High mileage in a 550 Maranello - Ferrari Life
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post #1 of 31 Old 12-11-2013, 10:47 AM Thread Starter
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High mileage in a 550 Maranello

I'm wondering what all the Maranello experts think about the idea of buying a high mileage (80,000km / 50,000 miles) 550 Maranello with the intention of putting another 40-50k km / 25-30k miles on the clock over a 2-3 year period.

Theoretical Maranello is a one owner car from new, full Ferrari dealer service history and appears to be presented in very good order, so lets assume that even with 80k km on the clock it is a good car on delivery.

Big questions I'd value an opinion on are;
1) What kind of problems could one anticipate when you bring a 550 Maranello over the 100k km mark (and keep going).
2) What's the likely effect on value if we take a 2001 550M with 80km in 2014 and attempt to sell it with 130-140k km in 2016/2017?

Great idea? or madness?

Ferrari's: 360 Modena, 550 Maranello
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post #2 of 31 Old 12-11-2013, 11:33 AM
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Barry- Another Barry on the other site has a 550 with around 70,000 miles on it and still going strong. The previous owner did break a cambelt using the old recommendation of 30,000 miles for a cambelt change. One belt broke at 29,500 miles or so with the change already scheduled in a week. 24 bent valves were the result.

Other than that, no sweat. I would do a leak-down check, along with a compression check, to make sure you did not get a bad set of valve guides like a couple of owners have seen. Same problem as the F355 in that some batches of guides (all with the same part numbers) were much too soft and wore fairly rapidly. John Cribb is replacing his guides right now. John and Dave can tell you all the fixes for 550s in case yours has not already had them done, like silicone hoses under the intake manifold, front shock actuator wind up, and mild overheating not likely to be a problem where you live. Make sure the coolant has been changed frequently in one you pick up.

Taz
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post #3 of 31 Old 12-11-2013, 01:01 PM Thread Starter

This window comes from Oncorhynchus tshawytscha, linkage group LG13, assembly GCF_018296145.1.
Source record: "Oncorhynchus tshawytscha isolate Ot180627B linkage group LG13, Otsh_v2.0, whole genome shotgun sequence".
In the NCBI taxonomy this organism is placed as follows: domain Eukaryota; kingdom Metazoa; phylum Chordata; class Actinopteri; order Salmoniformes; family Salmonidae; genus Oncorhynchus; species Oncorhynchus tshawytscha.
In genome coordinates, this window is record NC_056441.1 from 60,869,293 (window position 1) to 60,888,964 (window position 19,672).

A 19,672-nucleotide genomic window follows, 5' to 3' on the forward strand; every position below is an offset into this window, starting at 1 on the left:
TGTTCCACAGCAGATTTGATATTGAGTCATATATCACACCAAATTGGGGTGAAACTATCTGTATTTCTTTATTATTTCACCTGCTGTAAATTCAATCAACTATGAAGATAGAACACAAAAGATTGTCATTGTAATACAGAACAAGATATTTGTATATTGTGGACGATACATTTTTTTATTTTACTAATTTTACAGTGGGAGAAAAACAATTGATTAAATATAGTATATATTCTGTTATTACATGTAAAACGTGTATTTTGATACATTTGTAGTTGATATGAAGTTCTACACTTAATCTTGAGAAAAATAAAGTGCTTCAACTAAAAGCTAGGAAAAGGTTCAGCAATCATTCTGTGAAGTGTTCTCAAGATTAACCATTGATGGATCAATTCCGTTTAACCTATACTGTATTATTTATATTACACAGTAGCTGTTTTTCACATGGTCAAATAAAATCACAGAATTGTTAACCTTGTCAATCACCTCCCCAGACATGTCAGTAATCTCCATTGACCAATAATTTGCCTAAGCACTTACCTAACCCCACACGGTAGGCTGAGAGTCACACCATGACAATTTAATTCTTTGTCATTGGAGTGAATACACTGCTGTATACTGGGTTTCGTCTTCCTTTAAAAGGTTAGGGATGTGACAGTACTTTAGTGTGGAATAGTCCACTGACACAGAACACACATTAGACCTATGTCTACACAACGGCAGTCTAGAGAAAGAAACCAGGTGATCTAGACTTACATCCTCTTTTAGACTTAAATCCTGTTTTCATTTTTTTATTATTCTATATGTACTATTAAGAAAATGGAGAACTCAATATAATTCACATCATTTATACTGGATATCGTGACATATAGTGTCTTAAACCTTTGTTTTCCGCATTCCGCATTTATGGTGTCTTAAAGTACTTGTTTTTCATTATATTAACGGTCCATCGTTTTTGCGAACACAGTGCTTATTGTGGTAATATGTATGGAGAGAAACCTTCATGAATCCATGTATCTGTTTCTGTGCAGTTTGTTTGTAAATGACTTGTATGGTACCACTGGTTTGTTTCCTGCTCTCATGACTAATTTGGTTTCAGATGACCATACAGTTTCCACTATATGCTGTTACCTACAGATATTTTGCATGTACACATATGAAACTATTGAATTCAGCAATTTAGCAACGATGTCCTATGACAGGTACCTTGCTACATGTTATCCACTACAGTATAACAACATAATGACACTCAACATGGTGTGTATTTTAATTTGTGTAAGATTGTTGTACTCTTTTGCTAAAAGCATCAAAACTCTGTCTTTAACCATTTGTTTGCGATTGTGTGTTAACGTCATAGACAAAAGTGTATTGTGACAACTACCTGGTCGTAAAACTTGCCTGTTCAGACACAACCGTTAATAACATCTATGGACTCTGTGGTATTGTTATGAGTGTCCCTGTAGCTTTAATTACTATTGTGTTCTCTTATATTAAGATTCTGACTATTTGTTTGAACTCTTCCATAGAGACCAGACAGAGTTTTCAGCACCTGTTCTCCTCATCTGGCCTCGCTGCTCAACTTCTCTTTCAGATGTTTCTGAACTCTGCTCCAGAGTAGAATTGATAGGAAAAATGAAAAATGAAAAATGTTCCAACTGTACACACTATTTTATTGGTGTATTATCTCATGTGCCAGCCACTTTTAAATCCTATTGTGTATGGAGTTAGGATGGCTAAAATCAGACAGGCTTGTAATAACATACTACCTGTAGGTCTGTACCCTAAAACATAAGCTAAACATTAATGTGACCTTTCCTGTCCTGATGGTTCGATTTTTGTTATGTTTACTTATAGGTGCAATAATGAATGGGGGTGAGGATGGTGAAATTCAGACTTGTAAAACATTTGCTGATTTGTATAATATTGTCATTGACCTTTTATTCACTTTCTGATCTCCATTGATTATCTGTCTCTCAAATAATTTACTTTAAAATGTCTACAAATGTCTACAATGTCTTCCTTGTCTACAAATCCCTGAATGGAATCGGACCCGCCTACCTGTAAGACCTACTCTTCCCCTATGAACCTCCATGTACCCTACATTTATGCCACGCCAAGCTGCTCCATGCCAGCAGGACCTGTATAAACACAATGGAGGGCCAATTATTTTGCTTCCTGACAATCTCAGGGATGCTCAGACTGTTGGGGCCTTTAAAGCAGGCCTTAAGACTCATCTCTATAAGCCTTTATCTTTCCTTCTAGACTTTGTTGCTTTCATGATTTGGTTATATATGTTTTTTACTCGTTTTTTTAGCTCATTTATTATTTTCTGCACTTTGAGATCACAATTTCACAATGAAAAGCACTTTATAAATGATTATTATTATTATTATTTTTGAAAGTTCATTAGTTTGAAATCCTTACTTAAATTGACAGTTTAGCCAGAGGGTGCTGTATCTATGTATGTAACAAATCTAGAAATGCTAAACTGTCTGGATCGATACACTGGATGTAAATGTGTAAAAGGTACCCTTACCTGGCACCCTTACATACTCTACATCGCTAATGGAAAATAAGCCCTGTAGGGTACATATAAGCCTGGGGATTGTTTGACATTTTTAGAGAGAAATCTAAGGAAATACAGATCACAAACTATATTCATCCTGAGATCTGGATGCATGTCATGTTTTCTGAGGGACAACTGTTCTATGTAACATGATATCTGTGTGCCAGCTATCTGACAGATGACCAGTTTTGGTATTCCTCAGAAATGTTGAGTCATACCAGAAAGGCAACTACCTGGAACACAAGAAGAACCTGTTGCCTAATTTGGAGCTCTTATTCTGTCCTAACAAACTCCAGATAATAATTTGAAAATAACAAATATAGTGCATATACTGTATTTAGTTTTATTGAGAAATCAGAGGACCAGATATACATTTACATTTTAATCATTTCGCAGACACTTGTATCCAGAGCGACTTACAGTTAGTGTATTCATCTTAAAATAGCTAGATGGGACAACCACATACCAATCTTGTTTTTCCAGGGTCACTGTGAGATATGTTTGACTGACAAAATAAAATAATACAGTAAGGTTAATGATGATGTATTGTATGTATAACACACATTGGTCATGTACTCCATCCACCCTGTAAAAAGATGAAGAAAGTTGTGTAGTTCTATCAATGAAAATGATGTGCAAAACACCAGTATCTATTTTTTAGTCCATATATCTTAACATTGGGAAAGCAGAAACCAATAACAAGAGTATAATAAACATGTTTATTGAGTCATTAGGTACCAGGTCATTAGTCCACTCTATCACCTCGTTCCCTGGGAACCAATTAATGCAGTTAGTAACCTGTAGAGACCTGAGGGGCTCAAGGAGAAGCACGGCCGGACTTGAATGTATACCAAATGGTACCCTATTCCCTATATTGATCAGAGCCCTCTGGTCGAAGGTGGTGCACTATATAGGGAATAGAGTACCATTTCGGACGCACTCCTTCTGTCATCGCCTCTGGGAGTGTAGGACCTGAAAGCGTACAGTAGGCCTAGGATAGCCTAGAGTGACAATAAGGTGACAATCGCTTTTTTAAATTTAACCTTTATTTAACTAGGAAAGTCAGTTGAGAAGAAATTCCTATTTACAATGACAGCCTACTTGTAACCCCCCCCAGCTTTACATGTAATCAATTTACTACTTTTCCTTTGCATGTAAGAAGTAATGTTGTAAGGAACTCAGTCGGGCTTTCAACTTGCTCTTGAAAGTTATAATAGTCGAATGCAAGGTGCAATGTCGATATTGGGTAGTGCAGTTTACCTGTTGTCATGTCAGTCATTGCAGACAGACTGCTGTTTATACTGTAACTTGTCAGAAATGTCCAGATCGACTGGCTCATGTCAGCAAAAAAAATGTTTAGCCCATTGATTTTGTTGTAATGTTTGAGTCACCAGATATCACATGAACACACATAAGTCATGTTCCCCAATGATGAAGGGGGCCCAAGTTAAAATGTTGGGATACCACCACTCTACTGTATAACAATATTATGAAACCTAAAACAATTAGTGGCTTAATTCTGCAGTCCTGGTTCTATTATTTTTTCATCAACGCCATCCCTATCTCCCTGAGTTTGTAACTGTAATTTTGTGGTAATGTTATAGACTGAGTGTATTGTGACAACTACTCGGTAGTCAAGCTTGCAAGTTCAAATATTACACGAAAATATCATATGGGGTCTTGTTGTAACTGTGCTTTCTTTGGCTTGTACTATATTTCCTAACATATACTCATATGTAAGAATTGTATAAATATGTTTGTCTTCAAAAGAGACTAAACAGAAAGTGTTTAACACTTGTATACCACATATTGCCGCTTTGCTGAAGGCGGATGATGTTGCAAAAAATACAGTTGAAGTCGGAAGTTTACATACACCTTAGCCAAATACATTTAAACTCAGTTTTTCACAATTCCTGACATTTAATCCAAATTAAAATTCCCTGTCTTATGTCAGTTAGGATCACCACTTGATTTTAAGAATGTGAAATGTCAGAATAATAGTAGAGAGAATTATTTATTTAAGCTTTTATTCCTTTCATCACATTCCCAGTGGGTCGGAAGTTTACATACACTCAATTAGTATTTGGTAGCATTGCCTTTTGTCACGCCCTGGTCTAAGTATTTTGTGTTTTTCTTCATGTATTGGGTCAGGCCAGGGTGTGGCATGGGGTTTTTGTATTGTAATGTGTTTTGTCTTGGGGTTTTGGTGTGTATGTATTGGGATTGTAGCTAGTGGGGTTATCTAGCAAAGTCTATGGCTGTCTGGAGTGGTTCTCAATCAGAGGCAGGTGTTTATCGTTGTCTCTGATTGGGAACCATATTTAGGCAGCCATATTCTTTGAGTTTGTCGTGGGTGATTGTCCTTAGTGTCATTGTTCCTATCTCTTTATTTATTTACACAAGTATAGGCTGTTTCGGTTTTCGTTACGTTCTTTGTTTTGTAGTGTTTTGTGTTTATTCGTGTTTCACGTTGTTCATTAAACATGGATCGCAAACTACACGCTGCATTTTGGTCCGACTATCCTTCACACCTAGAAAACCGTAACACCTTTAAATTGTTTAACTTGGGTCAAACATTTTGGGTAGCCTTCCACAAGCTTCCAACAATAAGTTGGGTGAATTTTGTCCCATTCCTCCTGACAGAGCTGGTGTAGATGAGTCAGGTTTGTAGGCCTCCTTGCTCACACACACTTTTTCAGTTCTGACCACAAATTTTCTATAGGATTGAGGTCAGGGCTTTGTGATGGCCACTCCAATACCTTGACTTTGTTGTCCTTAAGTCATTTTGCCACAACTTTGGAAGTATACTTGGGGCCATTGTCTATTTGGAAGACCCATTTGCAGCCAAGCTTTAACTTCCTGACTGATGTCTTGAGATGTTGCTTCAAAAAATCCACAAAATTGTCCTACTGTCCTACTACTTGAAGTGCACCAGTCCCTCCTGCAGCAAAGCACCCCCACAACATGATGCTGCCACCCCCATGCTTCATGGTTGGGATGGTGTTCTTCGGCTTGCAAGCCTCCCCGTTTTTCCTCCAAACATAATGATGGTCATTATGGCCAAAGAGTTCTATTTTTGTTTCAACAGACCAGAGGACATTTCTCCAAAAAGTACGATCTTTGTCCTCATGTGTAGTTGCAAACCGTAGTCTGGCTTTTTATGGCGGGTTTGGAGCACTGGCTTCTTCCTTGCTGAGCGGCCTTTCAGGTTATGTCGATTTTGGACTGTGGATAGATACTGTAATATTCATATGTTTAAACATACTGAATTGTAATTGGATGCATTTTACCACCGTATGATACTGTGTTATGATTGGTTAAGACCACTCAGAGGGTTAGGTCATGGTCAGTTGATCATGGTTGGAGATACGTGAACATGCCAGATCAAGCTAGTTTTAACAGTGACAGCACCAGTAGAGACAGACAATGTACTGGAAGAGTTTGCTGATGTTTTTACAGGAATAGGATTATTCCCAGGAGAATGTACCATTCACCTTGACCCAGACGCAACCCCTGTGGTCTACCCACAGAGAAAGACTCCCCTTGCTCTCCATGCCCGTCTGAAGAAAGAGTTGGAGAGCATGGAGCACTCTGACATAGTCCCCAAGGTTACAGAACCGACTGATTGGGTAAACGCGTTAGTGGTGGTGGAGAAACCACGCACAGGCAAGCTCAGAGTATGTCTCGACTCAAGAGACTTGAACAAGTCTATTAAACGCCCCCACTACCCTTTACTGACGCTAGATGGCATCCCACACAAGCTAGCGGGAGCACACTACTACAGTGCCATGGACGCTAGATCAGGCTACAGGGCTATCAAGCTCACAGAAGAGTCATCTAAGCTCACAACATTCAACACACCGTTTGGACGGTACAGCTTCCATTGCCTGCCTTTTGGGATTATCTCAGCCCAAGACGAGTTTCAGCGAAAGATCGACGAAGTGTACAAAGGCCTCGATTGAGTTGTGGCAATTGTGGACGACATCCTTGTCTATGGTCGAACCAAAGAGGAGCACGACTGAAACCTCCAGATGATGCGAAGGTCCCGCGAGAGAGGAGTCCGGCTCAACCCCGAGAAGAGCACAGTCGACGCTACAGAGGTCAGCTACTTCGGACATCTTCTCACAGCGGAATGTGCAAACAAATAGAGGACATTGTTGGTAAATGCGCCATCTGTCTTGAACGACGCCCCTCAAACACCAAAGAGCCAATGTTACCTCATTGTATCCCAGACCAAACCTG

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Thanks Terry
That's all good info. Appreciated.

Ferrari's: 360 Modena, 550 Maranello
Ex's: Dino 308 GT4, 612 Scaglietti
The Rest: Rolls Royce Silver Shadow, Porsche 911 2.7s, Porsche 911 3.2 Carerra, Ducati 916... and the Land Rovers
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post #4 of 31 Old 12-11-2013, 05:44 PM
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Barry- Hopefully some of the owners that actually know something about 550s will chime in.

Taz
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Present: 575M 135171
Past: Dino 246 GT 02984, 365 GTB/4 14009, 308 GTS 25125

Every day I look around, and if nobody is shooting at me, it is a pretty good day.
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post #5 of 31 Old 12-11-2013, 07:54 PM
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Quote:
Originally Posted by tazandjan View Post
Barry- Another Barry on the other site has a 550 with around 70,000 miles on it and still going strong. The previous owner did break a cambelt using the old recommendation of 30,000 miles for a cambelt change. One belt broke at 29,500 miles or so with the change already scheduled in a week. 24 bent valves were the result.

Other than that, no sweat. I would do a leak-down check, along with a compression check, to make sure you did not get a bad set of valve guides like a couple of owners have seen. Same problem as the F355 in that some batches of guides (all with the same part numbers) were much too soft and wore fairly rapidly. John Cribb is replacing his guides right now. John and Dave can tell you all the fixes for 550s in case yours has not already had them done, like silicone hoses under the intake manifold, front shock actuator wind up, and mild overheating not likely to be a problem where you live. Make sure the coolant has been changed frequently in one you pick up.
I guess thats one of the main reason you prefer the 575 over the 550. Many of the Gimmicks are just solved !

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post #6 of 31 Old 12-11-2013, 08:28 PM
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212- Affirmative, bullet-proof Mannesmann-Sachs shocks and actuators, sintered steel valve guides, silicone hoses for the big trouble makers in the plenum, no return fuel injection, Motronic 7.1.1 with COP ignition, beefed up transaxle, cam seals that can be changed without removing the cams, more powerful engine, improved cooling, etc.

But the 550 is a great Ferrari, and the Skunkworks and Dave Helms have cures for any differences. Plus 550s all came with a steering position sensor, which only late 575Ms have and the sensor cannot be added realistically (without huge expense).

Taz
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Present: 575M 135171